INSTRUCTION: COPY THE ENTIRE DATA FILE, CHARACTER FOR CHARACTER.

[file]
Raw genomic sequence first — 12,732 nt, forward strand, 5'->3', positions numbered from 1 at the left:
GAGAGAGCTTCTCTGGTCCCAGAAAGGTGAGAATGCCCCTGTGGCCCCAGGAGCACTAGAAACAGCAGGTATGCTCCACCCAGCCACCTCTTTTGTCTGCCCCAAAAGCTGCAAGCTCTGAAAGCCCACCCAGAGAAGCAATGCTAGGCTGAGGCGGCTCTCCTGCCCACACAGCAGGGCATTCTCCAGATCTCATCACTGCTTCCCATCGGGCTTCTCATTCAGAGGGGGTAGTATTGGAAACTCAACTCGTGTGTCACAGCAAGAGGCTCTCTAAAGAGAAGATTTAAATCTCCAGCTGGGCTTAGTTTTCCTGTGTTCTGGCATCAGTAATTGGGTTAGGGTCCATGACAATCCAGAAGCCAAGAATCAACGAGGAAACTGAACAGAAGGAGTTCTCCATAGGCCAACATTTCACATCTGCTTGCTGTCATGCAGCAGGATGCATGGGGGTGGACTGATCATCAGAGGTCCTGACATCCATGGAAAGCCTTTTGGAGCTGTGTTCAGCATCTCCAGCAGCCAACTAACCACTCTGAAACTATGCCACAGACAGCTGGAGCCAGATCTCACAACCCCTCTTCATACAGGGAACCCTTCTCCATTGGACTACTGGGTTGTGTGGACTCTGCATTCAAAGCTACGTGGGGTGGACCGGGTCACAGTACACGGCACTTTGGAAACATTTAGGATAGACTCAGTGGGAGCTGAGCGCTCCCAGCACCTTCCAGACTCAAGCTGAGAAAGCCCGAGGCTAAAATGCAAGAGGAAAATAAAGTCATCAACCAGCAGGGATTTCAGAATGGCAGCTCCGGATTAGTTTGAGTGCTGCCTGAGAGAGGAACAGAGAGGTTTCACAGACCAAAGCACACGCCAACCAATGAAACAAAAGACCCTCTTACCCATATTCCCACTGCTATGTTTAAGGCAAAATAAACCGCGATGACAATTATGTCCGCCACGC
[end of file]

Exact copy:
Raw genomic sequence first — 12,732 nt, forward strand, 5'->3', positions numbered from 1 at the left:
GAGAGAGCTTCTCTGGTCCCAGAAAGGTGAGAATGCCCCTGTGGCCCCAGGAGCACTAGAAACAGCAGGTATGCTCCACCCAGCCACCTCTTTTGTCTGCCCCAAAAGCTGCAAGCTCTGAAAGCCCACCCAGAGAAGCAATGCTAGGCTGAGGCGGCTCTCCTGCCCACACAGCAGGGCATTCTCCAGATCTCATCACTGCTTCCCATCGGGCTTCTCATTCAGAGGGGGTAGTATTGGAAACTCAACTCGTGTGTCACAGCAAGAGGCTCTCTAAAGAGAAGATTTAAATCTCCAGCTGGGCTTAGTTTTCCTGTGTTCTGGCATCAGTAATTGGGTTAGGGTCCATGACAATCCAGAAGCCAAGAATCAACGAGGAAACTGAACAGAAGGAGTTCTCCATAGGCCAACATTTCACATCTGCTTGCTGTCATGCAGCAGGATGCATGGGGGTGGACTGATCATCAGAGGTCCTGACATCCATGGAAAGCCTTTTGGAGCTGTGTTCAGCATCTCCAGCAGCCAACTAACCACTCTGAAACTATGCCACAGACAGCTGGAGCCAGATCTCACAACCCCTCTTCATACAGGGAACCCTTCTCCATTGGACTACTGGGTTGTGTGGACTCTGCATTCAAAGCTACGTGGGGTGGACCGGGTCACAGTACACGGCACTTTGGAAACATTTAGGATAGACTCAGTGGGAGCTGAGCGCTCCCAGCACCTTCCAGACTCAAGCTGAGAAAGCCCGAGGCTAAAATGCAAGAGGAAAATAAAGTCATCAACCAGCAGGGATTTCAGAATGGCAGCTCCGGATTAGTTTGAGTGCTGCCTGAGAGAGGAACAGAGAGGTTTCACAGACCAAAGCACACGCCAACCAATGAAACAAAAGACCCTCTTACCCATATTCCCACTGCTATGTTTAAGGCAAAATAAACCGCGATGACAATTATGTCCGCCACGC